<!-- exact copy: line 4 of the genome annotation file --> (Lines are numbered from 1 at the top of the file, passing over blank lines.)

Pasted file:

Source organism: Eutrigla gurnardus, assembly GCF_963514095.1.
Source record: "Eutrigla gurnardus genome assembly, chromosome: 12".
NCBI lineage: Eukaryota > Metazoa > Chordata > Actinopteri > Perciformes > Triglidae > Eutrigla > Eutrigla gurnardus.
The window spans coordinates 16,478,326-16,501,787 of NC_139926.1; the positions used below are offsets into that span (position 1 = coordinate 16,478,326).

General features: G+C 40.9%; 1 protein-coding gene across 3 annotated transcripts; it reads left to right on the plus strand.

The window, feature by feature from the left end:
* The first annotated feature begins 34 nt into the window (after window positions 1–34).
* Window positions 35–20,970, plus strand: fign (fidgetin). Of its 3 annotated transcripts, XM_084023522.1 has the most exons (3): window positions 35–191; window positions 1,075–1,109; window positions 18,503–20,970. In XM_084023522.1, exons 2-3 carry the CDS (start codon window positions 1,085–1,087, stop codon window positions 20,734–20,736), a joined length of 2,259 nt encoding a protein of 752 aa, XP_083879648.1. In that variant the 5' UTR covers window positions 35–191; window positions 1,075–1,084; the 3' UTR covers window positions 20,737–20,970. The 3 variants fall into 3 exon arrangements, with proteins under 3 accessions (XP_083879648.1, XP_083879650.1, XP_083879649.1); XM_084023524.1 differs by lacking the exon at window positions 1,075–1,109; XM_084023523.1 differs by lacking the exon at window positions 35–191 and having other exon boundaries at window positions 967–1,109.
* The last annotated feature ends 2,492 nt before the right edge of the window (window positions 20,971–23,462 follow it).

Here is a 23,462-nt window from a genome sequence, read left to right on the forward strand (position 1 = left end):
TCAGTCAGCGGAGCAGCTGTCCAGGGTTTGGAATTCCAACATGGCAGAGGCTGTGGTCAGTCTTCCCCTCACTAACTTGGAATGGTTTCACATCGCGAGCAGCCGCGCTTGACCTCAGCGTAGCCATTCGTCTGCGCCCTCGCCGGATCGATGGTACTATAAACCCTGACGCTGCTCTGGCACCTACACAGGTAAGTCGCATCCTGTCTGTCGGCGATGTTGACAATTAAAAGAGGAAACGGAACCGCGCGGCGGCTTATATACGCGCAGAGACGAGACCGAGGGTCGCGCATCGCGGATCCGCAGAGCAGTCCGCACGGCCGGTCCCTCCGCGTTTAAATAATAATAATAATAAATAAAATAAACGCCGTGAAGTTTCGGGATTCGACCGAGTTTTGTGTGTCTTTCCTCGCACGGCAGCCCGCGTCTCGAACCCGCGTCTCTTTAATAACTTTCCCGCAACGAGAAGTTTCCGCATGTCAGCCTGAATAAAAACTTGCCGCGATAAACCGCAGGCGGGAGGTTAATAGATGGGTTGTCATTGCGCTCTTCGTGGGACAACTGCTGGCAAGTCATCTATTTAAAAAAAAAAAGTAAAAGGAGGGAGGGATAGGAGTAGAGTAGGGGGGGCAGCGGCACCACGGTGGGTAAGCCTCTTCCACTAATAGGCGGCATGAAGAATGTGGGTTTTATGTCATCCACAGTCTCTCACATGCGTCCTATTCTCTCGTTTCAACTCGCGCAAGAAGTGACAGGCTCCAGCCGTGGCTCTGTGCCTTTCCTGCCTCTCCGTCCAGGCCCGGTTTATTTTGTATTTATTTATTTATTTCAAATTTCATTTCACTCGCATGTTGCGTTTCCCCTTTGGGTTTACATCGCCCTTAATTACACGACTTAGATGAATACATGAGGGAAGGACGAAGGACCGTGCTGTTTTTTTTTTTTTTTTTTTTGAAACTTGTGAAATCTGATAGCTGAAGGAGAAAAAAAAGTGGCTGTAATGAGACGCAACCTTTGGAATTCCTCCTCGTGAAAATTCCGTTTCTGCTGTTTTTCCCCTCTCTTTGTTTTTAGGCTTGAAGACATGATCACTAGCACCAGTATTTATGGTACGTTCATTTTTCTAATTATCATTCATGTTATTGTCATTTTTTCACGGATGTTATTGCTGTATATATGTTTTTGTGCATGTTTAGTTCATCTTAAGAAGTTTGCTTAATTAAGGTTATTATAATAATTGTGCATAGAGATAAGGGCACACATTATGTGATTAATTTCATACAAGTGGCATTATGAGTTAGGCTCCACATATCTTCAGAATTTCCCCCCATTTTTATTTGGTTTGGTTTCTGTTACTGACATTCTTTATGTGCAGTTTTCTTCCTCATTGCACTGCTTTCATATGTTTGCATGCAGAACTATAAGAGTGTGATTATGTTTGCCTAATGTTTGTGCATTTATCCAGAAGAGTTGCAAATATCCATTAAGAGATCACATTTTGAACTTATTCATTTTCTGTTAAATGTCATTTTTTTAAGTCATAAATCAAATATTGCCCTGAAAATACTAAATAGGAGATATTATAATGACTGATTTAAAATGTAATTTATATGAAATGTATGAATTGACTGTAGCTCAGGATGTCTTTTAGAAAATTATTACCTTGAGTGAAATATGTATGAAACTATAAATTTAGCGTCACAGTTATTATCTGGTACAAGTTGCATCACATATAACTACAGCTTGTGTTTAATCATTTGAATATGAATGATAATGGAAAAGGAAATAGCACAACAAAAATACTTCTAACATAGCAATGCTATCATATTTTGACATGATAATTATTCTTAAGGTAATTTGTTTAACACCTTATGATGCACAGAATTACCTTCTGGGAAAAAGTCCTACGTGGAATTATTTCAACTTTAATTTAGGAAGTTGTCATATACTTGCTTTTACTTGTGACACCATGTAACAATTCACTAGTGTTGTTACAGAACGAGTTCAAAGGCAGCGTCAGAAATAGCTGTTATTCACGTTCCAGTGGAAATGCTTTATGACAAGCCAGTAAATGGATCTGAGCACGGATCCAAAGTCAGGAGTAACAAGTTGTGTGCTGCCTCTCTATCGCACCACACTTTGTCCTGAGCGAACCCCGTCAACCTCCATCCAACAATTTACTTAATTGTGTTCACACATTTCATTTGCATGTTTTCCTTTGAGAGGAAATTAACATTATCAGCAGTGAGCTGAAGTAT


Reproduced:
The window spans coordinates 16,478,326-16,501,787 of NC_139926.1; the positions used below are offsets into that span (position 1 = coordinate 16,478,326).